Same path? Universal experience? The part of me that embraces choice feels a little queasy. And yet, there’s an undeniable truth here. We respect other professions because of the high bar they set for themselves. We know them to govern themselves, from college all the way into their careers. We admire those who pass the LSAT and MCAT. We trust their expertise in large part because they’ve proven it to their own colleagues.
In teaching, others set the bars for us. Various levels of governments and politicians have regulated and governed our training, education, requirements for hiring, evaluations, and requirements for firing. Think about all of the things teachers have had impressed upon them from “above” and ask yourself: do doctors have to deal with this shit?
Another article in the journal, written by Florida teacher Catherine Boehme, is entitled “School Reform in Canada and Florida: A Study of Contrast.” It’s a fascinating read, and I plan to use more of Ms. Boehme’s insight in future posts, but for now I want to connect Mr. Thorpe’s comments to the teaching environment in Alberta, Canada, as observed by Ms. Boehme. Here are a few key points:
- “[In Alberta] There exists a “strict requirement that teachers earn a full teaching certificate before stepping into a classroom as the teacher of record.”
- “Teachers and school principals in Alberta may not be licensed unless they have completed all certification courses, including 48 credits (semester hours) in pedagogy and at least 24 credits in a particular subject specialty, and at minimum a full, supervised ten-week (250 hour) internship.”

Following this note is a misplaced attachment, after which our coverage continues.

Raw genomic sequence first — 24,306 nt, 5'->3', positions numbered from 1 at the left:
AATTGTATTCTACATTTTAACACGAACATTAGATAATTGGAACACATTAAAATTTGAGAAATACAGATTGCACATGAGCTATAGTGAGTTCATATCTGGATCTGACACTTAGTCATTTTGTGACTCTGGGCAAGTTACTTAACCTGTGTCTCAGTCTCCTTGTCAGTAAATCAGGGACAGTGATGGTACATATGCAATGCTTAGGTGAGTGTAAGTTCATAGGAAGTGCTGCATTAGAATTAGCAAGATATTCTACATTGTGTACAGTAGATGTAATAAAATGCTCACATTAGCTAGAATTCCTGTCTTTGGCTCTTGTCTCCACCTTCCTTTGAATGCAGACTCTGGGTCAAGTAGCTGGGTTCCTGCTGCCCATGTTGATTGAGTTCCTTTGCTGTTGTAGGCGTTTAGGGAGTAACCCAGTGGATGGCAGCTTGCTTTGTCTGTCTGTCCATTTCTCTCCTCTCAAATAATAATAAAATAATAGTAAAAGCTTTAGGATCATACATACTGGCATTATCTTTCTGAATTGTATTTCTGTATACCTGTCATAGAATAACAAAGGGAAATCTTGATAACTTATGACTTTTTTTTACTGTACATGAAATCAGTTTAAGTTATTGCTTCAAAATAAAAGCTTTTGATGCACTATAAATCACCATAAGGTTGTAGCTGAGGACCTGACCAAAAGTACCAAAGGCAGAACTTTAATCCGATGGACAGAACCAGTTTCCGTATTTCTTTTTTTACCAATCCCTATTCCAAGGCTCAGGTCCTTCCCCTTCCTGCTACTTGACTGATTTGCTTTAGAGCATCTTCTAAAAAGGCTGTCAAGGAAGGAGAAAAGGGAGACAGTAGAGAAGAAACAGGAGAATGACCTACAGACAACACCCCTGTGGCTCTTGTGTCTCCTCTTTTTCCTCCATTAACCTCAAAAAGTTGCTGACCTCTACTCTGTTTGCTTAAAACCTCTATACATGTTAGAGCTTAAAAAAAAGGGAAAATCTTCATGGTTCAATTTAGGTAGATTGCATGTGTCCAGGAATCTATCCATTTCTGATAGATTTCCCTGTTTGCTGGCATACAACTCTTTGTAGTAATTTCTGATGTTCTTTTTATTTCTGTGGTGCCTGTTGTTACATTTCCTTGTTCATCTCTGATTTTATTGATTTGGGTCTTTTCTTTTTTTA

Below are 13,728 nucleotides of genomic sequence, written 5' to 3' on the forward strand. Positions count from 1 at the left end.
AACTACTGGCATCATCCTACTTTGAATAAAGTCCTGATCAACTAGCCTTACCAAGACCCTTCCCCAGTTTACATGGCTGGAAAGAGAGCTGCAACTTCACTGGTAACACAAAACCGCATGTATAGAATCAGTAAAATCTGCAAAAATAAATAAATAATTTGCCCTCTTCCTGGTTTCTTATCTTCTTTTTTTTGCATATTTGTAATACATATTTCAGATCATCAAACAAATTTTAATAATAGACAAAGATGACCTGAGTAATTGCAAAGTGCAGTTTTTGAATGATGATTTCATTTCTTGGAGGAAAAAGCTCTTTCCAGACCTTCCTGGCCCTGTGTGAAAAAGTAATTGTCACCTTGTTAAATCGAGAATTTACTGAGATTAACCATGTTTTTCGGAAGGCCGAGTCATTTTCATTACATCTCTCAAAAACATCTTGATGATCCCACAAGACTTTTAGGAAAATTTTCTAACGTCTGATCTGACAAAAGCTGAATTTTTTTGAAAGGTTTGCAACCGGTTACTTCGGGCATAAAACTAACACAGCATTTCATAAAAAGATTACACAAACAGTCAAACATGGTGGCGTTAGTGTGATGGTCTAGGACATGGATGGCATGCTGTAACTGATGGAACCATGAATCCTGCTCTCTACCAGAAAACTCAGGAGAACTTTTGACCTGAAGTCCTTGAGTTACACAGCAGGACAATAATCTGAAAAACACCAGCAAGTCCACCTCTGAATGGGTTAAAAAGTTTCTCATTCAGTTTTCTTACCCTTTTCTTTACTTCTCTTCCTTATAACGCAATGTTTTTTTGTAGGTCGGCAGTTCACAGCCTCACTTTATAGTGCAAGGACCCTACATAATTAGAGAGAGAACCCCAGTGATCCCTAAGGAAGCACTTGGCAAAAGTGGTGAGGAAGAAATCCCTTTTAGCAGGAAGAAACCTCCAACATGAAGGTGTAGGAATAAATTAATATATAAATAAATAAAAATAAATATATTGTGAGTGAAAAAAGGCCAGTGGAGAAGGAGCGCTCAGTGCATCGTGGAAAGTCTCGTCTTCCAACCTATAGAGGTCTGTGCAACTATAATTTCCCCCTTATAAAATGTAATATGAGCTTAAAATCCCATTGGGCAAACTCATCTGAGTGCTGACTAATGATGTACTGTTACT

- “Unlike many states in the United States, including Florida, Alberta offers no alternative routes to a teaching certificate.”
- “Florida now fills 35% of the state’s teaching vacancies with untrained or minimally trained individuals. With about nine thousand teachers leaving the profession each year, the number of poorly qualified individuals filling teacher vacancies in Florida is shocking.”
And finally, a related point raised in an article from the same journal written by Linda Darling-Hammond: “As segregation and school funding disparities grew worse throughout the 1980s and 1990s, the practice of lowering or waiving credentialing standards to fill classrooms in high-minority, low-income schools – a practice that is unheard of in high-achieving nations and in other professions – became commonplace in many U.S. states, especially those with large minority and immigrant populations, such as California, Texas, Florida, and New York.”
So we face a problem. Teachers are not truly respected because we are not truly seen as experts who can govern ourselves. How else to explain the degree to which others with no experience in education profess to know what’s best? And if complaining and protesting were enough, wouldn’t we have seen a difference by now?
Why doesn’t our word carry weight?
Our collective word must come from our collective expertise. To establish unquestionable, undeniable expertise – the kind that makes classroom teachers an actual force with which to be reckoned – we must join together to create, support, and advocate for a professional path to becoming a teacher. This challenge can only be taken up by educators if it is to be a defining moment for teaching as a profession.
In his article, Thorpe says, “Professions are more like Michaelangelo’s figures waiting to be released from a great hulk of stone.” For decades, everyone else has been chipping away at educators. It is long past due that teachers define the image of the profession themselves and from within their own ranks.